China is leading in the renewable energy race
Photovoltaic solar energy grew faster than any fuel in 2016 and will be responsible for adding more capacity to the global system in the next four years.
In the next five years, the world will incorporate 70,000 solar panels every hour.
The World Economic Forum (WEF) disseminated the data and translated it into a daily image to try to convey its dimension: with that number of solar panels "appearing" around the world could cover a thousand football fields every day, for five years.
According to the International Energy Association (IEA), photovoltaic solar energy grew faster than any fuel in 2016 and will also be responsible for adding more capacity to the system in the next four years than any other type of energy renewable, including wind and hydro.
The insatiable Chinese demand, the constant low cost for the acquisition and installation of solar panels and the increase of public policies in different countries to promote its use make experts project that by 2022 the solar energy capacity in the world will be triple, as per ELDia.
According to calculations, China will add 40 percent of the world's new solar panels by 2022 even though it has already exceeded its solar energy target by 2020.
Last year, the new photovoltaic solar capacity worldwide grew 50 percent, reaching more than 74 GW, and China accounts for almost half of this expansion. For the first time, additions of photovoltaic solar energy increased faster than any other fuel, surpassing the net growth of coal, according to the IEA.
The Association expects that along with China's solar expansion, improvements in regulations in other key countries, such as India, Japan, and the United States make the cumulative capacity of global photovoltaic solar energy triple to 880 GW by 2022.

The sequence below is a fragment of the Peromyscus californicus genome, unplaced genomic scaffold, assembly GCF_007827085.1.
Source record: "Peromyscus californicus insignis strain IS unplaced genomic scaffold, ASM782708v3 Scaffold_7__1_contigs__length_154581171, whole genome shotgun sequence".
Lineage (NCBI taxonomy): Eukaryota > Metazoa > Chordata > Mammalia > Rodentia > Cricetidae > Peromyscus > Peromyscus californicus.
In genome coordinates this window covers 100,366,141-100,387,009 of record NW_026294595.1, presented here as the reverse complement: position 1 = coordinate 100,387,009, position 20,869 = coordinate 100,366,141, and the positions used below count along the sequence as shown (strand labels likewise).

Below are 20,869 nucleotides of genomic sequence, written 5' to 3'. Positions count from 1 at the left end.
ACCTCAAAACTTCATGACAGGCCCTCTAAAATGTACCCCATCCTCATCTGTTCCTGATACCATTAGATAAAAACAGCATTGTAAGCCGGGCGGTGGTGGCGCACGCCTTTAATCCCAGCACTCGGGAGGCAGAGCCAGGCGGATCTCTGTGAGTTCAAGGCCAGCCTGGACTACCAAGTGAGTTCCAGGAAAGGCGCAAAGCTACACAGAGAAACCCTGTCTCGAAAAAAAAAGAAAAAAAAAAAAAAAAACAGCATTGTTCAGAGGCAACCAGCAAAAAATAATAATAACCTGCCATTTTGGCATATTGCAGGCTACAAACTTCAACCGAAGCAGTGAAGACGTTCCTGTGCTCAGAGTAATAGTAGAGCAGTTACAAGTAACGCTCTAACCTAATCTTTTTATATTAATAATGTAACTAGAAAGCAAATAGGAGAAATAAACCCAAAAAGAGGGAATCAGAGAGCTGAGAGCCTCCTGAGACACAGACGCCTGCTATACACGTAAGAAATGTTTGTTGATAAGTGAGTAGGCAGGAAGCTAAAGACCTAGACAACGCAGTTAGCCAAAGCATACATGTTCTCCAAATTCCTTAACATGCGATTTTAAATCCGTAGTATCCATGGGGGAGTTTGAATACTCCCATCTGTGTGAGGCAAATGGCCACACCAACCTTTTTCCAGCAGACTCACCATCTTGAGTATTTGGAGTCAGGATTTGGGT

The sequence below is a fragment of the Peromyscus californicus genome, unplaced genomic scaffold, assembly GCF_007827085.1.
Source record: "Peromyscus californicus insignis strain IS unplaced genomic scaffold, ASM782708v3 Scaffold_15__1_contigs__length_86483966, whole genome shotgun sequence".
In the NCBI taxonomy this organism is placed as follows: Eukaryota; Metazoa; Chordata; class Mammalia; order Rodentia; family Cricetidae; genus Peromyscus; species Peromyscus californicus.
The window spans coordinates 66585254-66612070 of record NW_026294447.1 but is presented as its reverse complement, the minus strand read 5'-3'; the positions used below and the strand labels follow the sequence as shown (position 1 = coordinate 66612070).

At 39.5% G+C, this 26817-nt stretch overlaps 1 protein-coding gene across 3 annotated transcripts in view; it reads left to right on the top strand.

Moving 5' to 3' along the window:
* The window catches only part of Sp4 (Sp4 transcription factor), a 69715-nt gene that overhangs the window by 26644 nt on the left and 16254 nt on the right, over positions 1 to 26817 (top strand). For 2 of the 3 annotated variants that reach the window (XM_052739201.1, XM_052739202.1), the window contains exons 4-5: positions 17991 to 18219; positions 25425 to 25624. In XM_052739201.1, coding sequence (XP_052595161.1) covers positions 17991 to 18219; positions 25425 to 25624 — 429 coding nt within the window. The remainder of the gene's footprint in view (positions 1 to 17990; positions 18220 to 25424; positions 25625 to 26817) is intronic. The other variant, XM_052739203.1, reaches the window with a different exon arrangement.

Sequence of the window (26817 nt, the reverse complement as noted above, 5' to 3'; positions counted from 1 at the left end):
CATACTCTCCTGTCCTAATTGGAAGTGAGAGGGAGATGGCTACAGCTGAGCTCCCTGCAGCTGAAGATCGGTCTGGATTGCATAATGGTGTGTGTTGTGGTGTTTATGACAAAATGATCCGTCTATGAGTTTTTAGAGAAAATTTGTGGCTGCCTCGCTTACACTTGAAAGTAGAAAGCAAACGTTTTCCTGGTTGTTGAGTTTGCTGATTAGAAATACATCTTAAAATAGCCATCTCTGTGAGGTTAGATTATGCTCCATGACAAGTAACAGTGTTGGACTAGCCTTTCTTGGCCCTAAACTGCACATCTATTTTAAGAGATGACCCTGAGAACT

The forecasts indicate that solar energy will be the main protagonist. The figures show that during the next five years, photovoltaic solar energy will represent the largest incorporation of annual capacity for renewables, well above the wind and hydroelectric power, as per ELDia.
A sea of solar energy
In the middle of last year, China started the largest floating solar power plant in the world.
The fame - and reality - of being one of the main polluters of the world, with a high consumption of coal and its cities covered with smog, pushed the Asian giant to design a green policy.
Currently, China invests more each year in wind, hydro and solar energy than any other country on earth, the WEF said.
With the start-up of the largest floating solar energy plant on the planet, the Asian giant added an important point on its way to the title of "world leader in renewable energies".
The facility is located in the city of Huainan, in the eastern province of Anhui. It has a capacity of 40 megawatts (MW), enough to power a small city and in what the WEF defines as "a stroke of pleasant symbolism", the plant floats on an old region flooded with coal mines.
Floating solar panels have several advantages: they do not occupy any valuable space on earth and the cooling effect of the water on which they float makes the panels more efficient. In addition, they can help mitigate the evaporation of water for drinking or irrigating by intercepting sunlight before it strikes the surface of a deposit, details an article by the organization.